Calcium-channel blockers are antihypertensives—they keep high blood pressure under control—that also raise the risk of diverticulosis, a bowel problem that causes small bulges or pouches in the intestine. Left untreated, it can lead to diverticulitis, when the pouches become inflamed.
The problem—which affects around 65 per cent of the over-85s—can be life-threatening and may need emergency treatment if the pouches burst or become infected.
Calcium-channel blockers are the only antihypertensives linked to diverticulosis, say researchers from Imperial College London. They also tested ACE inhibitors and beta-blockers by using genetic data from around 750,000 people.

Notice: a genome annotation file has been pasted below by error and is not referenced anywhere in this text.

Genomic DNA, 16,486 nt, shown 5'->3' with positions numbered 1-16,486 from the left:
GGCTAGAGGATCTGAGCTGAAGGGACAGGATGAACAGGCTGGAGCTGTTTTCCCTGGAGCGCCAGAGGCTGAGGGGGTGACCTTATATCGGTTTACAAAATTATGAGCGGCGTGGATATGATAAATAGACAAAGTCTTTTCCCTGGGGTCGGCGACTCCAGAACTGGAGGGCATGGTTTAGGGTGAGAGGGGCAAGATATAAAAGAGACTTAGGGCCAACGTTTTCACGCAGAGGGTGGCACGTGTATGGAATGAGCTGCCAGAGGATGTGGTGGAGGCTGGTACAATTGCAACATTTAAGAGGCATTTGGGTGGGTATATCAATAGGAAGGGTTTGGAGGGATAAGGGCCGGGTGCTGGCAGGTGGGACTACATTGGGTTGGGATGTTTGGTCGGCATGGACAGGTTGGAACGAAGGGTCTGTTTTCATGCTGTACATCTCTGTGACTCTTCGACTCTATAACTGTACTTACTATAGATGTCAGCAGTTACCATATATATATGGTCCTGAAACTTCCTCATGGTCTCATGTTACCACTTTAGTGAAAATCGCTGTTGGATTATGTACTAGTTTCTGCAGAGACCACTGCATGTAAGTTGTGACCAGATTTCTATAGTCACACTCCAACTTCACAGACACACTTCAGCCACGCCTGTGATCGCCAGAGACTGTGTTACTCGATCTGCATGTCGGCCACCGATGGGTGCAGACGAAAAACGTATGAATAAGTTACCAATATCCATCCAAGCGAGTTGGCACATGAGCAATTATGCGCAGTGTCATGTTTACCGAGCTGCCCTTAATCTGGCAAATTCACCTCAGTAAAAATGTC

The researchers aren't sure why the drugs should cause diverticulosis but suspect they could be affecting the ability of muscles in the intestine to push food through the gut.
Genetic testing is a relatively new science that allows researchers to assess the benefits and side effects of drugs without having to launch expensive and long trials involving thousands of patients.